AP World History: Chap. 3

21 terms by starfireian 

Create a new folder

Advertisement Upgrade to remove ads

loess

A fine, light silt deposited by wind and water. It constitutes the fertile soil of the Yellow River Valley in northern China. Because loess soil is not compacted, easily worked, but it leaves the region vulnerable to earthquakes. (p.58)

Shang

The dominant people in the earliest Chinese dynasty for which we have written records (ca. 1750-1027 B.C.E.). Ancestor worship, divination by means of oracle bones, and the use of bronze vessels for ritual purposes were major elements of Shang culture. (p. 59)

divination

Techniques for ascertaining the future or the will of the gods by interpreting natural phenomena such as, in early China, the cracks on oracle bones or, in ancient Greece, the flight of birds through sectors of the sky. (p. 59)

Zhou

The people and dynasty that took over the dominant position in north China from the Shang and created the concept of the Mandate of Heaven to justify their rule. The Zhou era, particularly the vigorous early period (1027-771 B.C.E.), was remembered in Chinese tradition as a time of prosperity and benevolent rule. In the later Zhou period (771-221 B.C.E.), centralized control broke down, and warfare among many small states became frequent. (p. 61)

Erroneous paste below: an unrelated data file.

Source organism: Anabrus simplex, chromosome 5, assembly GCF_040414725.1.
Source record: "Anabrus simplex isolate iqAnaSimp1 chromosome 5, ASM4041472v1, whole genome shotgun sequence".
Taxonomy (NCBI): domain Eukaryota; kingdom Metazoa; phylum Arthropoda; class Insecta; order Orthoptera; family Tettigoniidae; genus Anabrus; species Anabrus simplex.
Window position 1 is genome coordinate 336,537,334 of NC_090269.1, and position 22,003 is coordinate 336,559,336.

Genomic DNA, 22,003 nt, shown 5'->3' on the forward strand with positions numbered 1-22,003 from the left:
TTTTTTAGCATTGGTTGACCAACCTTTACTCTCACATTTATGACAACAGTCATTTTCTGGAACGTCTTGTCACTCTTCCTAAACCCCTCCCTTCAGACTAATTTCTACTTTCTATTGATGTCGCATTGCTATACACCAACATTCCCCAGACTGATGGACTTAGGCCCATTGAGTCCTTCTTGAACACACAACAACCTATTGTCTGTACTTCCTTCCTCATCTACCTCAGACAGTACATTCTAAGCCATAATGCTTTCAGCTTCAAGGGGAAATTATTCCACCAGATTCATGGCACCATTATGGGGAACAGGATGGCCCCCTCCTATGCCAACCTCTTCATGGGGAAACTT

Mandate of Heaven

Chinese religious and political ideology developed by the Zhou, according to which it was the prerogative of Heaven, the chief deity, to grant power to the ruler of China and to take away that power if the ruler failed to conduct himself justly and in the best interests of his subjects. (p. 61)

yin/yang

In Chinese belief, complementary factors that help to maintain the equilibrium of the world. Yin is associated with masculine, light, and active qualities; yang with feminine, dark, and passive qualities. (p. 63)

Legalism

In China, a political philosophy that emphasized the unruliness of human nature and justified state coercion and control. The Qin ruling class invoked it to validate the authoritarian nature of their regime and its profiligate expenditure of subjects' lives and labor. It was superceded in the Han era by a more benevolent Confucian doctrine of governmental moderation. (p.52)

Confucius

Western name for the Chinese philosopher Kongzi (551-479 B.C.E.). His doctrine of duty and public service had a great influence on subsequent Chinese thought and served as a code of conduct for government officials. (p. 62)